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Ignore our Young at your peril says Maori Party

Ignore our Young at your peril says Maori Party

Te Ururoa Flavell, MP for Waiariki

Friday 24 October 2008

The Maori Party is calling on all political parties to lift their game in respects of young New Zealanders.

"Every party should be concerned that 22% of 18 -to-24 year olds may miss out on the opportunity to vote" says Maori Party MP for Waiariki, Te Ururoa Flavell.

The Electoral Enrolment Centre recently announced that 89,000 potential voters in this age group have still not enrolled.

"That's one in five of our young people who are at risk of being left behind this election" said Flavell.

"This caps off a bad week in terms of the nation's performance in responding to the needs of our youth" said Flavell.

"We're challenging every party this election to ' rock the vote ' - to lift the vote for our rangatahi - and to carry that same commitment to our young people into the next Government, to uphold the fortunes of those who carry the hopes and dreams for our future".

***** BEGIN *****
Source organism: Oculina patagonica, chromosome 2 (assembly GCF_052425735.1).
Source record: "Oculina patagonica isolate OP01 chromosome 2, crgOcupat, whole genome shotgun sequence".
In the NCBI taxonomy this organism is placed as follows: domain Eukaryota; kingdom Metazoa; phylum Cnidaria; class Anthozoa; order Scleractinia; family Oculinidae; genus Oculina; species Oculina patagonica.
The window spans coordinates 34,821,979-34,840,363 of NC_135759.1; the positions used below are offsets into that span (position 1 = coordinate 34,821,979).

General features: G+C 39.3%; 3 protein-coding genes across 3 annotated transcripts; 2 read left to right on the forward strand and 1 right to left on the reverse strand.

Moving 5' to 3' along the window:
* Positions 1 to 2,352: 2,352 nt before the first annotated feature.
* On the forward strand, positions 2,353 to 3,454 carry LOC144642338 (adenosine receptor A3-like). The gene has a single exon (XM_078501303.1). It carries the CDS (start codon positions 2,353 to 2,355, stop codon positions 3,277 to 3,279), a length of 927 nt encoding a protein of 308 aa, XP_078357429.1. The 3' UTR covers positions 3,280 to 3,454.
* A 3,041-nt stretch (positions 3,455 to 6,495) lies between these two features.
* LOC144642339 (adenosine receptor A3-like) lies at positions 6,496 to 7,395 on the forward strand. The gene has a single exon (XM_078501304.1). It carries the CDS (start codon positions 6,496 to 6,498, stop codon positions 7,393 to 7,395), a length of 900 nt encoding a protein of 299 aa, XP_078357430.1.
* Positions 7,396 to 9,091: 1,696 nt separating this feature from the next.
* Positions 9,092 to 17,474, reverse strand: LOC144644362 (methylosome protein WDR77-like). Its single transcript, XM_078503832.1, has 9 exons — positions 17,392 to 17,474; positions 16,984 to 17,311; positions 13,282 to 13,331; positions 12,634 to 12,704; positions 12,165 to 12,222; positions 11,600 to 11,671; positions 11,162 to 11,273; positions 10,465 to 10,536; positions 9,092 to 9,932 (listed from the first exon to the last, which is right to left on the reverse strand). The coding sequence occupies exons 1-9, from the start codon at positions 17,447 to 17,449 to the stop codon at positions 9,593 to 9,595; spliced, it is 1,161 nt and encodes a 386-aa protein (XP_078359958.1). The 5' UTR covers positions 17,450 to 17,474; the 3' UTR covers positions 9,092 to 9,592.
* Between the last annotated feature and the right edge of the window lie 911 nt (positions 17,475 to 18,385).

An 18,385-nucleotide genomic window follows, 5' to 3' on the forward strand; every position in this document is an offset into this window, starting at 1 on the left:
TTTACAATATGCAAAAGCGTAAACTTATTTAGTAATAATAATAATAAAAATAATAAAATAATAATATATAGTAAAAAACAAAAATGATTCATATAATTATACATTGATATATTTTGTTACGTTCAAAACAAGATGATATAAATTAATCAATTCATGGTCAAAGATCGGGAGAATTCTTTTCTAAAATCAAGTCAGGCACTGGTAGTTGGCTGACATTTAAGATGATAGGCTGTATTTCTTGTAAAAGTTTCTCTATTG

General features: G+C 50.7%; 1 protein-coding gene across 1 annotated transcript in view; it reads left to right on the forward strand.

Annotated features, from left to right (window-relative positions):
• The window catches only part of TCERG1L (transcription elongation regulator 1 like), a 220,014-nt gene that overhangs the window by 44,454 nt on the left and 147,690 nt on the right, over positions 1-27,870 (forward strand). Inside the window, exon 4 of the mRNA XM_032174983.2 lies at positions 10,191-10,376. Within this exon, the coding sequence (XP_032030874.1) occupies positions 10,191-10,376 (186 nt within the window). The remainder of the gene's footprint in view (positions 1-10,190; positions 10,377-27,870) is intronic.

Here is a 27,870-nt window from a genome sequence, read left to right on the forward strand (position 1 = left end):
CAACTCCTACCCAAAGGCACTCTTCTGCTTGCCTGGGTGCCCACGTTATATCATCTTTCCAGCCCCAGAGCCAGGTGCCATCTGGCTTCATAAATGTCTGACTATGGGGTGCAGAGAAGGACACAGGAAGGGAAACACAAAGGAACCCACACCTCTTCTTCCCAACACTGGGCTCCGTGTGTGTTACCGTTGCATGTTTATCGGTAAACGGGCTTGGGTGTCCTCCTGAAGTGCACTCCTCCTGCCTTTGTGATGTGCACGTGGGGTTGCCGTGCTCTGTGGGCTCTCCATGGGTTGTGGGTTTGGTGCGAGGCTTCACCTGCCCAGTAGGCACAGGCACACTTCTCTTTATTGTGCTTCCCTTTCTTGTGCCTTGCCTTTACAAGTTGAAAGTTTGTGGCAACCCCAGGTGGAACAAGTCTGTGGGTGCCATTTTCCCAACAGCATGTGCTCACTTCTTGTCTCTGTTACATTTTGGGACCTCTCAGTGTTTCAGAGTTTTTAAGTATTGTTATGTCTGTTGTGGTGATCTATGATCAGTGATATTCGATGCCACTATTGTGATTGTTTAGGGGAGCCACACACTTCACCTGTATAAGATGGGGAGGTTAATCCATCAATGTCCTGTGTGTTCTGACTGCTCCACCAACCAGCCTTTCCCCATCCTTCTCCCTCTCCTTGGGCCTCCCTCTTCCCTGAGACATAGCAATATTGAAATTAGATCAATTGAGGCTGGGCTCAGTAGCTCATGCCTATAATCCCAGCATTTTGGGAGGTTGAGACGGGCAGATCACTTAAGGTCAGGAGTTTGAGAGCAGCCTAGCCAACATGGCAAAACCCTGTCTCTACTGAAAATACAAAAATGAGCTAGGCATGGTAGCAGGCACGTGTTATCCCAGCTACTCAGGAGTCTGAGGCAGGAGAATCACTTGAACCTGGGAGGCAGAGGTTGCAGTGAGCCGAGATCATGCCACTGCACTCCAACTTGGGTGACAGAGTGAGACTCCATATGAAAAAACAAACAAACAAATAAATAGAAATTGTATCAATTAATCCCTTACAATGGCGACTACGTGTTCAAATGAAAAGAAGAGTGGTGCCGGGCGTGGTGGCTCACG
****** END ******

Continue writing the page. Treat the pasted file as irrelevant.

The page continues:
* Deterioration in Relative Incomes

This week the OECD report, 'Growing Unequal: Income distribution and poverty in OECD countries' revealed that New Zealand was in a group of only six nations where youths aged 18 to 25 years had recorded a much larger deterioration in relative incomes of around 10 points or more (the other countries were Denmark, Mexico, Norway, Sweden, Turkey).

* Youth Unemployment Rates

Maori and Pacific youth unemployment rates at 22.5% for Maori youth and 20.7% for Pasifika youth; remain well above that of European youth (11.7%). (Household Labour Force Survey; youth defined as 15-19 years)

* Declining Completion rates - Tertiary education

In another report, Education at a Glance: OECD Indicators 2008, we learnt that in 2005, more than 46% of students who entered tertiary programmes in New Zealand left without tertiary qualifications, which is far higher than the OECD average of 31%.

The report describes shows the proportion of students who enter a tertiary programme and leave without at least a first tertiary degree.


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